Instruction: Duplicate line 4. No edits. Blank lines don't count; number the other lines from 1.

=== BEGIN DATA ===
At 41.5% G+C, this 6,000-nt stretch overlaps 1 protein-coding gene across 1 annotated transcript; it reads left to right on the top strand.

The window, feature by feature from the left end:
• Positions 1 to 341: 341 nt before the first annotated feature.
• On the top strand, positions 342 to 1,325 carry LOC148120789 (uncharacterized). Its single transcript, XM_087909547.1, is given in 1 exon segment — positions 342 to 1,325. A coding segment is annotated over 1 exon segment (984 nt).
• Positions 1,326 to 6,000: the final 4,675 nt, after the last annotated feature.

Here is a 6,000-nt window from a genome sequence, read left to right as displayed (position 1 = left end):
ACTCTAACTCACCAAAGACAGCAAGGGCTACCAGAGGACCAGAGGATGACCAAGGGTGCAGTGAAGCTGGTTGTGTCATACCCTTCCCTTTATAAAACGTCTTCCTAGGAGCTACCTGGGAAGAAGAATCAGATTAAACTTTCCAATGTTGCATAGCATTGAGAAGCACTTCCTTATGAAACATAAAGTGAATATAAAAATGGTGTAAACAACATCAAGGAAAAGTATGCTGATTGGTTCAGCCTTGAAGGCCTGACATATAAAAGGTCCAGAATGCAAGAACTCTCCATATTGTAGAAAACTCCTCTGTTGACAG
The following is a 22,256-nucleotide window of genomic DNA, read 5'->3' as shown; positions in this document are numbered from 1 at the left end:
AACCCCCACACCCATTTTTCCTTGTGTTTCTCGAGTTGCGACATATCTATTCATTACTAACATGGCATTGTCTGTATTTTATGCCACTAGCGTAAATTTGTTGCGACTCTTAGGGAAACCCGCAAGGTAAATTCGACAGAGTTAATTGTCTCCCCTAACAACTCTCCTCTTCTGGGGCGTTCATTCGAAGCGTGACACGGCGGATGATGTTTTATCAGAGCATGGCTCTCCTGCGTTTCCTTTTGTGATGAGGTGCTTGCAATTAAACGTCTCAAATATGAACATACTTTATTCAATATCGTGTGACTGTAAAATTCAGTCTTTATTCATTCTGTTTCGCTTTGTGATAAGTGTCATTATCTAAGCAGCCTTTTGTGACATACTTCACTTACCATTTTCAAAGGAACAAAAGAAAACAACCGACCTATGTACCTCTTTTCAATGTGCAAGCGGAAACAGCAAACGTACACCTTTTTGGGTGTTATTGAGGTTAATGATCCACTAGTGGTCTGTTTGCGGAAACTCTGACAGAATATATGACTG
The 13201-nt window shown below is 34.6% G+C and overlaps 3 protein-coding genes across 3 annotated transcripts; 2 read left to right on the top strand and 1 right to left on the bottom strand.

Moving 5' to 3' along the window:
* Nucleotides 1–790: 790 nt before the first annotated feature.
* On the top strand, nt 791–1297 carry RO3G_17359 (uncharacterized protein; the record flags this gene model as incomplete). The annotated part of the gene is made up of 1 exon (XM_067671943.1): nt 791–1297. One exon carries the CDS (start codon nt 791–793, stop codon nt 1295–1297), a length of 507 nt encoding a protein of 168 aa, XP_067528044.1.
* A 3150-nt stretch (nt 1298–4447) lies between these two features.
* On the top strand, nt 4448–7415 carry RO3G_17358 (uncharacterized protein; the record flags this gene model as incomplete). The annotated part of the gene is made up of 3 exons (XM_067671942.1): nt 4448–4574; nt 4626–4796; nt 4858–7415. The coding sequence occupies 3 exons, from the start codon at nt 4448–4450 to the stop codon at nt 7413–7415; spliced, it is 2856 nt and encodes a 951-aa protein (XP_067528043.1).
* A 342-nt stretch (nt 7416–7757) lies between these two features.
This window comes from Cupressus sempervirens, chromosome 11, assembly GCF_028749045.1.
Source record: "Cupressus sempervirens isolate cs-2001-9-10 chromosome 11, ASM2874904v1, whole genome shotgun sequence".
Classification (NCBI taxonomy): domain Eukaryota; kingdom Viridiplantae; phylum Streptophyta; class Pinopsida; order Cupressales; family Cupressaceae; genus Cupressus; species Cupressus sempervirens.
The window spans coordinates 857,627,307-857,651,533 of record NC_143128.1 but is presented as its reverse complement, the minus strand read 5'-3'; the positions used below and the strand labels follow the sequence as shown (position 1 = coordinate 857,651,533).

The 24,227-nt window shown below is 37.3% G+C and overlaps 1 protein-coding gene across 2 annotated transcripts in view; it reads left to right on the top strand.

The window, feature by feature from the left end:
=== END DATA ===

• On the top strand, positions 342 to 1,325 carry LOC148120789 (uncharacterized). Its single transcript, XM_087909547.1, is given in 1 exon segment — positions 342 to 1,325. A coding segment is annotated over 1 exon segment (984 nt).